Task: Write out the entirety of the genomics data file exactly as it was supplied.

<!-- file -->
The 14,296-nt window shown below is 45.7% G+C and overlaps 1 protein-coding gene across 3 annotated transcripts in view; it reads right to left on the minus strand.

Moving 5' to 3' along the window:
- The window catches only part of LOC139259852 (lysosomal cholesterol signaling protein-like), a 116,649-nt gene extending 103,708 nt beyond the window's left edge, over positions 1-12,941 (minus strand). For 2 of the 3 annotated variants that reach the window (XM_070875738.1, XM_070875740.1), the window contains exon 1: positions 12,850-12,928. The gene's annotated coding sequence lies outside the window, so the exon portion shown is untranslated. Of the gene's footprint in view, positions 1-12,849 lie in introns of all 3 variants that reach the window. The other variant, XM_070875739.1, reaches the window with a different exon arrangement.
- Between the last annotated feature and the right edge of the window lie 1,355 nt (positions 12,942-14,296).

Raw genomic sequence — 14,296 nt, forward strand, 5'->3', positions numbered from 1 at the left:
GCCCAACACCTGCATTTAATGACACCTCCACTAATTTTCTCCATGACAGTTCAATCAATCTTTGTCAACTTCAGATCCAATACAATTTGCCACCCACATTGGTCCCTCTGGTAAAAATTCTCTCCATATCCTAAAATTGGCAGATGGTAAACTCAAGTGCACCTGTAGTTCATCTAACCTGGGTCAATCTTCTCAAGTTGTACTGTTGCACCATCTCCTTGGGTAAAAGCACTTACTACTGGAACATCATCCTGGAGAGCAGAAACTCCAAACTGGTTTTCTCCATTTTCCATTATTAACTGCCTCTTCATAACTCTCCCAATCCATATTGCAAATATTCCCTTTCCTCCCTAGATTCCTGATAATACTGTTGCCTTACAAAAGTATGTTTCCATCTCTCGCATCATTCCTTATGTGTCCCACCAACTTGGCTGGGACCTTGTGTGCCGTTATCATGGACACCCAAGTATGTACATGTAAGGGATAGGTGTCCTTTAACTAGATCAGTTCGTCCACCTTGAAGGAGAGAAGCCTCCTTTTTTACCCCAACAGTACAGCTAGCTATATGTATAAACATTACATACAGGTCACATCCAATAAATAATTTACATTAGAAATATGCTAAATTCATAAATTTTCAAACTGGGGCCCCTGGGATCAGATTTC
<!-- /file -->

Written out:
The 14,296-nt window shown below is 45.7% G+C and overlaps 1 protein-coding gene across 3 annotated transcripts in view; it reads right to left on the minus strand.

Moving 5' to 3' along the window:
- The window catches only part of LOC139259852 (lysosomal cholesterol signaling protein-like), a 116,649-nt gene extending 103,708 nt beyond the window's left edge, over positions 1-12,941 (minus strand). For 2 of the 3 annotated variants that reach the window (XM_070875738.1, XM_070875740.1), the window contains exon 1: positions 12,850-12,928. The gene's annotated coding sequence lies outside the window, so the exon portion shown is untranslated. Of the gene's footprint in view, positions 1-12,849 lie in introns of all 3 variants that reach the window. The other variant, XM_070875739.1, reaches the window with a different exon arrangement.
- Between the last annotated feature and the right edge of the window lie 1,355 nt (positions 12,942-14,296).

Raw genomic sequence — 14,296 nt, forward strand, 5'->3', positions numbered from 1 at the left:
GCCCAACACCTGCATTTAATGACACCTCCACTAATTTTCTCCATGACAGTTCAATCAATCTTTGTCAACTTCAGATCCAATACAATTTGCCACCCACATTGGTCCCTCTGGTAAAAATTCTCTCCATATCCTAAAATTGGCAGATGGTAAACTCAAGTGCACCTGTAGTTCATCTAACCTGGGTCAATCTTCTCAAGTTGTACTGTTGCACCATCTCCTTGGGTAAAAGCACTTACTACTGGAACATCATCCTGGAGAGCAGAAACTCCAAACTGGTTTTCTCCATTTTCCATTATTAACTGCCTCTTCATAACTCTCCCAATCCATATTGCAAATATTCCCTTTCCTCCCTAGATTCCTGATAATACTGTTGCCTTACAAAAGTATGTTTCCATCTCTCGCATCATTCCTTATGTGTCCCACCAACTTGGCTGGGACCTTGTGTGCCGTTATCATGGACACCCAAGTATGTACATGTAAGGGATAGGTGTCCTTTAACTAGATCAGTTCGTCCACCTTGAAGGAGAGAAGCCTCCTTTTTTACCCCAACAGTACAGCTAGCTATATGTATAAACATTACATACAGGTCACATCCAATAAATAATTTACATTAGAAATATGCTAAATTCATAAATTTTCAAACTGGGGCCCCTGGGATCAGATTTC